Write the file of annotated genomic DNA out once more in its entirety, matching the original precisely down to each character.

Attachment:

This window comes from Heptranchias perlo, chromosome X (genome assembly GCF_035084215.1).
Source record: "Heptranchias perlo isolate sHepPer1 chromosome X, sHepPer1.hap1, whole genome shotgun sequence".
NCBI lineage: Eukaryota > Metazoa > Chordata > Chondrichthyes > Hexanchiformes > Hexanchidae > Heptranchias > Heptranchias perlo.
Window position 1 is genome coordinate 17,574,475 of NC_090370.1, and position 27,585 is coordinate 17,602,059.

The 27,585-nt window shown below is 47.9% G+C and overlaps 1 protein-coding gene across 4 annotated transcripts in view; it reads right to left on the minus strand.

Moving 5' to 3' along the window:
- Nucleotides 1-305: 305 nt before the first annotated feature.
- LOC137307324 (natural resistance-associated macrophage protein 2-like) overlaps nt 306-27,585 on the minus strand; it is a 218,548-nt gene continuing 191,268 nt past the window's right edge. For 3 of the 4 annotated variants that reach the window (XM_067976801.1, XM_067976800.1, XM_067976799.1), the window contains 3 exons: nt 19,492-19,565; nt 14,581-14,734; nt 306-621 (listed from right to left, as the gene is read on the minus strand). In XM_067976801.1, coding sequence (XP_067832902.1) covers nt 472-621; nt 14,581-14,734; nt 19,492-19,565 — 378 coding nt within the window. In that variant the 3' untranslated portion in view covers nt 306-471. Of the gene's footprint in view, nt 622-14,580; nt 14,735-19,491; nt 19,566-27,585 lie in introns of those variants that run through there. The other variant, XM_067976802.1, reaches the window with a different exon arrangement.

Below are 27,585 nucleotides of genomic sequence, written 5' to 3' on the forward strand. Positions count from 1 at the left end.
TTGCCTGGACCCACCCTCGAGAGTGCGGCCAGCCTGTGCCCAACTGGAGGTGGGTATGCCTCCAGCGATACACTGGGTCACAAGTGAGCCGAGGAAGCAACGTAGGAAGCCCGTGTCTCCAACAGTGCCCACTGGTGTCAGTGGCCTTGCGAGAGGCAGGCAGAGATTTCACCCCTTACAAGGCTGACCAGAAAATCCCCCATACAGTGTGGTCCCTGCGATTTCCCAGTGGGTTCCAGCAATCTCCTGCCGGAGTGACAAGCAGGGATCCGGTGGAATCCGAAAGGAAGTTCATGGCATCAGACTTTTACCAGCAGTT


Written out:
This window comes from Heptranchias perlo, chromosome X (genome assembly GCF_035084215.1).
Source record: "Heptranchias perlo isolate sHepPer1 chromosome X, sHepPer1.hap1, whole genome shotgun sequence".
NCBI lineage: Eukaryota > Metazoa > Chordata > Chondrichthyes > Hexanchiformes > Hexanchidae > Heptranchias > Heptranchias perlo.
Window position 1 is genome coordinate 17,574,475 of NC_090370.1, and position 27,585 is coordinate 17,602,059.

The 27,585-nt window shown below is 47.9% G+C and overlaps 1 protein-coding gene across 4 annotated transcripts in view; it reads right to left on the minus strand.

Moving 5' to 3' along the window:
- Nucleotides 1-305: 305 nt before the first annotated feature.
- LOC137307324 (natural resistance-associated macrophage protein 2-like) overlaps nt 306-27,585 on the minus strand; it is a 218,548-nt gene continuing 191,268 nt past the window's right edge. For 3 of the 4 annotated variants that reach the window (XM_067976801.1, XM_067976800.1, XM_067976799.1), the window contains 3 exons: nt 19,492-19,565; nt 14,581-14,734; nt 306-621 (listed from right to left, as the gene is read on the minus strand). In XM_067976801.1, coding sequence (XP_067832902.1) covers nt 472-621; nt 14,581-14,734; nt 19,492-19,565 — 378 coding nt within the window. In that variant the 3' untranslated portion in view covers nt 306-471. Of the gene's footprint in view, nt 622-14,580; nt 14,735-19,491; nt 19,566-27,585 lie in introns of those variants that run through there. The other variant, XM_067976802.1, reaches the window with a different exon arrangement.

Below are 27,585 nucleotides of genomic sequence, written 5' to 3' on the forward strand. Positions count from 1 at the left end.
TTGCCTGGACCCACCCTCGAGAGTGCGGCCAGCCTGTGCCCAACTGGAGGTGGGTATGCCTCCAGCGATACACTGGGTCACAAGTGAGCCGAGGAAGCAACGTAGGAAGCCCGTGTCTCCAACAGTGCCCACTGGTGTCAGTGGCCTTGCGAGAGGCAGGCAGAGATTTCACCCCTTACAAGGCTGACCAGAAAATCCCCCATACAGTGTGGTCCCTGCGATTTCCCAGTGGGTTCCAGCAATCTCCTGCCGGAGTGACAAGCAGGGATCCGGTGGAATCCGAAAGGAAGTTCATGGCATCAGACTTTTACCAGCAGTT